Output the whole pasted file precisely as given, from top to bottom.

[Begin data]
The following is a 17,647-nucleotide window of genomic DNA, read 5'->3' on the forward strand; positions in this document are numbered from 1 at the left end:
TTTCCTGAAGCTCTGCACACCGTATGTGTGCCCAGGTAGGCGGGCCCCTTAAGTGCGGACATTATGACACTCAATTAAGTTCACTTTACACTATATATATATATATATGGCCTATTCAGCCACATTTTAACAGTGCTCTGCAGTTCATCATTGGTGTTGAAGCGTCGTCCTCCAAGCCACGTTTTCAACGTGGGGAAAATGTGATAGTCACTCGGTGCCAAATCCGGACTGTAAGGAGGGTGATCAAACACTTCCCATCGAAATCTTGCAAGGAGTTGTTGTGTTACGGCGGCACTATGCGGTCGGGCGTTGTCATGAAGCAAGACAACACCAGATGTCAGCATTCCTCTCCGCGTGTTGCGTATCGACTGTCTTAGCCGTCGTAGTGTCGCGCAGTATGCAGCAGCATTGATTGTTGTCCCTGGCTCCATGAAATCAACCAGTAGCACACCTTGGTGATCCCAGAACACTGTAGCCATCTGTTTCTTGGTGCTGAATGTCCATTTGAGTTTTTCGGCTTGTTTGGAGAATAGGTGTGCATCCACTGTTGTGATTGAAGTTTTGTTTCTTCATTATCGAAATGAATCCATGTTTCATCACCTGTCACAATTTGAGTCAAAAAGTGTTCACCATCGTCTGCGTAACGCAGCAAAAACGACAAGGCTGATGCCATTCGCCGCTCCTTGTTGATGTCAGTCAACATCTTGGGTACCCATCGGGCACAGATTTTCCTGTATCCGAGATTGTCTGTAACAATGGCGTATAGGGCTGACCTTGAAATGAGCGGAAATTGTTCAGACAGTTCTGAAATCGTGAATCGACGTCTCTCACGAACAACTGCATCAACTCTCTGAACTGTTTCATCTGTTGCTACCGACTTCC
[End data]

The following is a 17,647-nucleotide window of genomic DNA, read 5'->3' on the forward strand; positions in this document are numbered from 1 at the left end:
TTTCCTGAAGCTCTGCACACCGTATGTGTGCCCAGGTAGGCGGGCCCCTTAAGTGCGGACATTATGACACTCAATTAAGTTCACTTTACACTATATATATATATATATGGCCTATTCAGCCACATTTTAACAGTGCTCTGCAGTTCATCATTGGTGTTGAAGCGTCGTCCTCCAAGCCACGTTTTCAACGTGGGGAAAATGTGATAGTCACTCGGTGCCAAATCCGGACTGTAAGGAGGGTGATCAAACACTTCCCATCGAAATCTTGCAAGGAGTTGTTGTGTTACGGCGGCACTATGCGGTCGGGCGTTGTCATGAAGCAAGACAACACCAGATGTCAGCATTCCTCTCCGCGTGTTGCGTATCGACTGTCTTAGCCGTCGTAGTGTCGCGCAGTATGCAGCAGCATTGATTGTTGTCCCTGGCTCCATGAAATCAACCAGTAGCACACCTTGGTGATCCCAGAACACTGTAGCCATCTGTTTCTTGGTGCTGAATGTCCATTTGAGTTTTTCGGCTTGTTTGGAGAATAGGTGTGCATCCACTGTTGTGATTGAAGTTTTGTTTCTTCATTATCGAAATGAATCCATGTTTCATCACCTGTCACAATTTGAGTCAAAAAGTGTTCACCATCGTCTGCGTAACGCAGCAAAAACGACAAGGCTGATGCCATTCGCCGCTCCTTGTTGATGTCAGTCAACATCTTGGGTACCCATCGGGCACAGATTTTCCTGTATCCGAGATTGTCTGTAACAATGGCGTATAGGGCTGACCTTGAAATGAGCGGAAATTGTTCAGACAGTTCTGAAATCGTGAATCGACGTCTCTCACGAACAACTGCATCAACTCTCTGAACTGTTTCATCTGTTGCTACCGACTTCC